WASHINGTON -- A psychiatrist testified for the defense today that John W. Hinckley Jr. showed signs of mental illness at age 7 or 8 and his life was filled with fantasies in the years before he shot President Reagan.
Dr. William Carpenter Jr., a professor of psychiatry at the University of Maryland, said he interviewed Hinckley for 44 hours after the assassination attempt and found he had 'occupied himself in fantasy' during most of his college years.
Earlier, Hinckley sat grimly, then broke into a smile when his lawyers played for a jury a tape recording in which he strummed a guitar and sang a song he dedicated to actress Jodie Foster to a tune by Beatle John Lennon.
'Oh, Jodie -- Foster! My love will turn you on,' sang Hinckley on the tape found by FBI agents in his hotel room hours after he was arrested for the shooting on March 30, 1981.
The lawyers also played two tapes of Hinckley talking on the telephone with Miss Foster at Yale University. Each time, she spurned his approaches. Hinckley shook his head from side to side when Miss Foster hung up on him the first time, then grinned when she responded 'Oh no, not you again,' after he identified himself as 'John' in the second call.
Defense lawyers moved into the heart of their case, in which they will call four psychiatrists to back up their contention Hinckley was insane at the time of the shootings.
Carpenter said Hinckley, in 24 sessions in his prison cells, told him he began feeling 'there was something different' about himself when he had trouble making friends at an early age. He said he had even fewer friends in high school.
The psychiatrist told the mostly black jury that Hinckley withdrew even more when he was assigned a black roommate at Texas Tech University in 1974 and began reading 'the literature of bigotry.' He said after deluding himself that he could become a rock star, Hinckley magnified a false sense of 'self-importance' and invented a group called the 'American Front,' putting out a newsletter and creating massive, fictitious membership lists.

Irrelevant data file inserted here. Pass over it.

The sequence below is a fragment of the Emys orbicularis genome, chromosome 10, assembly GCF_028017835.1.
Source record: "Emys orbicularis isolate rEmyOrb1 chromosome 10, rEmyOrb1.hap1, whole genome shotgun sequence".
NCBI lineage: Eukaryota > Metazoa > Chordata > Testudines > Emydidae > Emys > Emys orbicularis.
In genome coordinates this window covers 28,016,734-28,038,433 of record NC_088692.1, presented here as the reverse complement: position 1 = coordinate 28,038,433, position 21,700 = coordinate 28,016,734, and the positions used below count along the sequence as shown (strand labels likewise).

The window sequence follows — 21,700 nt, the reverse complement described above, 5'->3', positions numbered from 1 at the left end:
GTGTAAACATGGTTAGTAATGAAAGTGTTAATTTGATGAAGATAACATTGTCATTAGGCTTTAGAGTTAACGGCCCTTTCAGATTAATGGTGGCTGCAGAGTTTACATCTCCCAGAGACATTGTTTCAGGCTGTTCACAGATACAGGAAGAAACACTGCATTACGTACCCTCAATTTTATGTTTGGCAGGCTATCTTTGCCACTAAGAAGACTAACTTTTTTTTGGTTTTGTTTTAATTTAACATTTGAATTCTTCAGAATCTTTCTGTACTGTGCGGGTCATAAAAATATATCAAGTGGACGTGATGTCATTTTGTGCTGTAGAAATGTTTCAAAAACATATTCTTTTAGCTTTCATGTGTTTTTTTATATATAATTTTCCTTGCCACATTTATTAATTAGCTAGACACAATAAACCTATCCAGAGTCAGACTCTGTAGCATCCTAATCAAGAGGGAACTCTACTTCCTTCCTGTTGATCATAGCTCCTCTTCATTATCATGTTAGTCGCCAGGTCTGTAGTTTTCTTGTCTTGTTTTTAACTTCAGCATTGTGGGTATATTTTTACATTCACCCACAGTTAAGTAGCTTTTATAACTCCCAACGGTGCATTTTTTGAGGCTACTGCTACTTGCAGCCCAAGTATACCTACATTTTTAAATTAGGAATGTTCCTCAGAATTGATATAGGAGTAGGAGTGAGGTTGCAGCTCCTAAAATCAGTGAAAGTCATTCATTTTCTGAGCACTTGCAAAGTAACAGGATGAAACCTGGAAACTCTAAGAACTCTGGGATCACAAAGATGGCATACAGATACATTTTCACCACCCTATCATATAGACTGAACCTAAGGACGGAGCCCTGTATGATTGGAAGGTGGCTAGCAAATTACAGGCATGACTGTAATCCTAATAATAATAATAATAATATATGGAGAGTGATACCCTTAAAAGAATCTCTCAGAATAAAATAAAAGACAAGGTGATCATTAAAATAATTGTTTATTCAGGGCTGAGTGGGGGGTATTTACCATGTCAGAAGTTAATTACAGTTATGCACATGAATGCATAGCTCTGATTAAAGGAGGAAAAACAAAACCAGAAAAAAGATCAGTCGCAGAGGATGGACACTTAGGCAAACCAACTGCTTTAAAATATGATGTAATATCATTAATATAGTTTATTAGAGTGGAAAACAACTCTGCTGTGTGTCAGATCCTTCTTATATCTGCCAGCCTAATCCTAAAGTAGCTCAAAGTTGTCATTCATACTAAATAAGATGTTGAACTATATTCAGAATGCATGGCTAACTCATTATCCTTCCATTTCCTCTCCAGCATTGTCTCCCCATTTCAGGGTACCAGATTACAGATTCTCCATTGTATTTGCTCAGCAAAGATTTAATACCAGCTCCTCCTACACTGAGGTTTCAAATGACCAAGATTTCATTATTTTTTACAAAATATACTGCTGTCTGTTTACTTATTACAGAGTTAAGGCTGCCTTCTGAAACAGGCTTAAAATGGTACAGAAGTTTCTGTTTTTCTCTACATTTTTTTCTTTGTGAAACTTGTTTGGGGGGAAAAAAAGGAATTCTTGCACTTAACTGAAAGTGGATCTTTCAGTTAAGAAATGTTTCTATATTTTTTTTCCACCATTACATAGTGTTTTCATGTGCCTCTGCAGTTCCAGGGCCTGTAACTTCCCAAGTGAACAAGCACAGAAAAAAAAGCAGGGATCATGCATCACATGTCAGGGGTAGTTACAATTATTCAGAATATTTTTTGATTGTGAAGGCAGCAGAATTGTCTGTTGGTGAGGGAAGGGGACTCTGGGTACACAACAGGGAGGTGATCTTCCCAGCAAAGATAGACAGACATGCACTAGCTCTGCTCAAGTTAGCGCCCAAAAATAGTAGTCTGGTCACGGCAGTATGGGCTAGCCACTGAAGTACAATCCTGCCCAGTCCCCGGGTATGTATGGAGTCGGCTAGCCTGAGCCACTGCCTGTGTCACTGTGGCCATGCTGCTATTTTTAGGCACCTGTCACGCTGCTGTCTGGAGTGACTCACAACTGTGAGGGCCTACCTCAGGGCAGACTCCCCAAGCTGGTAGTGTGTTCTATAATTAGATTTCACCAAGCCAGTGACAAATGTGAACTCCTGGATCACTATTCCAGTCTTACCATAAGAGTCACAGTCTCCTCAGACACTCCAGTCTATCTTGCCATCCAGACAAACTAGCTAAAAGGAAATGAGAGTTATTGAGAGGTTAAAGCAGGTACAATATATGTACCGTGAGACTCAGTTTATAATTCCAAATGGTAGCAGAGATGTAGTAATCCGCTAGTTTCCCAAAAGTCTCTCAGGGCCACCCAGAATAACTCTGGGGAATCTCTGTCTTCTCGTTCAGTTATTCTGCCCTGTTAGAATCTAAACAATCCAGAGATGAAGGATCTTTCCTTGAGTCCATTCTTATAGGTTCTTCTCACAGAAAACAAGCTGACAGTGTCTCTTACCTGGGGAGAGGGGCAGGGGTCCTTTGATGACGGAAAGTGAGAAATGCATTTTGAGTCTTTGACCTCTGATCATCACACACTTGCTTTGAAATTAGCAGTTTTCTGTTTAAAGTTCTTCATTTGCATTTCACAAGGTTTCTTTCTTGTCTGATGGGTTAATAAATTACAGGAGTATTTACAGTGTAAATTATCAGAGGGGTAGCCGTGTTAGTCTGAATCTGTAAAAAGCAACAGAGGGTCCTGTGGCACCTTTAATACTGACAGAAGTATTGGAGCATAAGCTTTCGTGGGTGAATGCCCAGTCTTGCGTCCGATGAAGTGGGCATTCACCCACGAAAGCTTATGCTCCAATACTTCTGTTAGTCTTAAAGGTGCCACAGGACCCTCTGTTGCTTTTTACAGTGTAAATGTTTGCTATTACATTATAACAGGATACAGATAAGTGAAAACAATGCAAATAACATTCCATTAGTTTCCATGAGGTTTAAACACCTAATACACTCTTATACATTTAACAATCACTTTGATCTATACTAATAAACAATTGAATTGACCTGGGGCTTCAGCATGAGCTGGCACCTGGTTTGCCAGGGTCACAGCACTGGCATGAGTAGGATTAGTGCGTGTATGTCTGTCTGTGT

'The crucial thing to me,' Carpenter said, 'is that he undertook all those activities with all the time, devotion and commitment in the absence of their being shared with anyone else.'
Hinckley broke into a smile and looked on as jurors equipped with earphones listened to him sing, 'In the middle of the night I call your name.' The song was to the tune of 'Oh, Yoko,' which the late Beatle John Lennon, an idol of Hinckley's, dedicated to his wife.
In the spectator section of the courtroom, Hinckley's father bowed his head and his mother appeared to wipe a tear from her eye as they listened to the tape, apparently hearingHinckley sing for the first time. Both had testified that as a boy, Hinckley spent most of his time in his room teaching himself to play the guitar, and that they had never heard him sing.
In a second tune played for the jury, Hinckley sang softly, 'Jodie, Jodie, could it be that I'm the one; Jodie, Jodie, don't you know it's done.'
Defense lawyers played the tapes in trying to prove Hinckley was insane when he shot Reagan.
Defense lawyers gave no dates for the songs or the phone conversations, but Miss Foster testified by videotape that she and her roommates took calls from a man identifying himself as Hinckley between September 1980 and March 1981.
In a note he delivered to Miss Foster before dawn on March 6, 1981, Hinckley proclaimed, 'Goodbye! I love you six trillion times. Don't you maybe like me just a little bit?'
At the trial Wednesday, Hinckley flinched, stood up and fled the courtroom when he heard Miss Foster testify on videotape, 'I don't have any relationship with John Hinckley.' Startled deputy marshals escorted him out.
Hinckley grinned today when Miss Foster, answering one of his calls, said, 'Oh, no, not you again.'
Hinckley succeeded in engaging her in conversation for a time, while Miss Foster pleaded with him not to call anymore, saying talking to a stranger 'is dangerous and it's just not done and it's not fair, and it's rude.'